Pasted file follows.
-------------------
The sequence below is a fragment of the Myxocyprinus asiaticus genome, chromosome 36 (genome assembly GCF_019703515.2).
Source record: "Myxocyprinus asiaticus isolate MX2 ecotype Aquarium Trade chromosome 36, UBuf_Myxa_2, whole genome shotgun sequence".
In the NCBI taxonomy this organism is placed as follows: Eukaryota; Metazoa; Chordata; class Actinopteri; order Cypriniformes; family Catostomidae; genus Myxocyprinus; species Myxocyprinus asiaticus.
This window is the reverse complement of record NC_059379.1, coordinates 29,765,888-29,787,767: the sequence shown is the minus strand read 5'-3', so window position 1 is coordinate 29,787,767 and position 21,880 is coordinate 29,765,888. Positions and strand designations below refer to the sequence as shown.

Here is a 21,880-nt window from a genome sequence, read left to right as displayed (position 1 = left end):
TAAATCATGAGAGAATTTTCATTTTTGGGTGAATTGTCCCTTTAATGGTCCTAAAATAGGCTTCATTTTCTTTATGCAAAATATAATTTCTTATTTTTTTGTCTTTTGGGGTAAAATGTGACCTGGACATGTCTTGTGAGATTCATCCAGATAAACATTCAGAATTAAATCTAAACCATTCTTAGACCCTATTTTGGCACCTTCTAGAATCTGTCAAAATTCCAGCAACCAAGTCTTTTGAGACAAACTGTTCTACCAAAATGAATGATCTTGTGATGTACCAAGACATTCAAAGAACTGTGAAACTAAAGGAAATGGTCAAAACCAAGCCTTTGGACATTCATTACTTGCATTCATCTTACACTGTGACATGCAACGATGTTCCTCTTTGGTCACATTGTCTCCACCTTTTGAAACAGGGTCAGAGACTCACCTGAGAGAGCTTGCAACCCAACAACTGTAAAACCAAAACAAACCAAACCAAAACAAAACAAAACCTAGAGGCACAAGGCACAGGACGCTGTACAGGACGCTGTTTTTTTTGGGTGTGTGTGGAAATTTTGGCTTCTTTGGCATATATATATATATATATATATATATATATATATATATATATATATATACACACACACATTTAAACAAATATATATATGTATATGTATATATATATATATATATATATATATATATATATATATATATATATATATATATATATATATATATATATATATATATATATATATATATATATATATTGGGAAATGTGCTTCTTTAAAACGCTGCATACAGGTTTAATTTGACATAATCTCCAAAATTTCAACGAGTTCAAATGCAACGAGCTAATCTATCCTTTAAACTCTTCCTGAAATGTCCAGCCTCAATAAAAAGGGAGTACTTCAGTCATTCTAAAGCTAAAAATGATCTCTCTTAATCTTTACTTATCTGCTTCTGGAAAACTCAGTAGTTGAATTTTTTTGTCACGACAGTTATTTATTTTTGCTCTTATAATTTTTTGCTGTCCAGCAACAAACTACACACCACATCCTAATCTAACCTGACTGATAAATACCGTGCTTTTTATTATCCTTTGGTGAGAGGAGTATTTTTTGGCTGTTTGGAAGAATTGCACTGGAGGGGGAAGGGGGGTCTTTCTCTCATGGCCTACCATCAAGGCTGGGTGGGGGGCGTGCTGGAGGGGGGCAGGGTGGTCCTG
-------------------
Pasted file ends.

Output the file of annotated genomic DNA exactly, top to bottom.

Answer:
The sequence below is a fragment of the Myxocyprinus asiaticus genome, chromosome 36 (genome assembly GCF_019703515.2).
Source record: "Myxocyprinus asiaticus isolate MX2 ecotype Aquarium Trade chromosome 36, UBuf_Myxa_2, whole genome shotgun sequence".
In the NCBI taxonomy this organism is placed as follows: Eukaryota; Metazoa; Chordata; class Actinopteri; order Cypriniformes; family Catostomidae; genus Myxocyprinus; species Myxocyprinus asiaticus.
This window is the reverse complement of record NC_059379.1, coordinates 29,765,888-29,787,767: the sequence shown is the minus strand read 5'-3', so window position 1 is coordinate 29,787,767 and position 21,880 is coordinate 29,765,888. Positions and strand designations below refer to the sequence as shown.

Here is a 21,880-nt window from a genome sequence, read left to right as displayed (position 1 = left end):
TAAATCATGAGAGAATTTTCATTTTTGGGTGAATTGTCCCTTTAATGGTCCTAAAATAGGCTTCATTTTCTTTATGCAAAATATAATTTCTTATTTTTTTGTCTTTTGGGGTAAAATGTGACCTGGACATGTCTTGTGAGATTCATCCAGATAAACATTCAGAATTAAATCTAAACCATTCTTAGACCCTATTTTGGCACCTTCTAGAATCTGTCAAAATTCCAGCAACCAAGTCTTTTGAGACAAACTGTTCTACCAAAATGAATGATCTTGTGATGTACCAAGACATTCAAAGAACTGTGAAACTAAAGGAAATGGTCAAAACCAAGCCTTTGGACATTCATTACTTGCATTCATCTTACACTGTGACATGCAACGATGTTCCTCTTTGGTCACATTGTCTCCACCTTTTGAAACAGGGTCAGAGACTCACCTGAGAGAGCTTGCAACCCAACAACTGTAAAACCAAAACAAACCAAACCAAAACAAAACAAAACCTAGAGGCACAAGGCACAGGACGCTGTACAGGACGCTGTTTTTTTTGGGTGTGTGTGGAAATTTTGGCTTCTTTGGCATATATATATATATATATATATATATATATATATATATATATATATATACACACACACATTTAAACAAATATATATATGTATATGTATATATATATATATATATATATATATATATATATATATATATATATATATATATATATATATATATATATATATATATATATATATATATATATATATTGGGAAATGTGCTTCTTTAAAACGCTGCATACAGGTTTAATTTGACATAATCTCCAAAATTTCAACGAGTTCAAATGCAACGAGCTAATCTATCCTTTAAACTCTTCCTGAAATGTCCAGCCTCAATAAAAAGGGAGTACTTCAGTCATTCTAAAGCTAAAAATGATCTCTCTTAATCTTTACTTATCTGCTTCTGGAAAACTCAGTAGTTGAATTTTTTTGTCACGACAGTTATTTATTTTTGCTCTTATAATTTTTTGCTGTCCAGCAACAAACTACACACCACATCCTAATCTAACCTGACTGATAAATACCGTGCTTTTTATTATCCTTTGGTGAGAGGAGTATTTTTTGGCTGTTTGGAAGAATTGCACTGGAGGGGGAAGGGGGGTCTTTCTCTCATGGCCTACCATCAAGGCTGGGTGGGGGGCGTGCTGGAGGGGGGCAGGGTGGTCCTG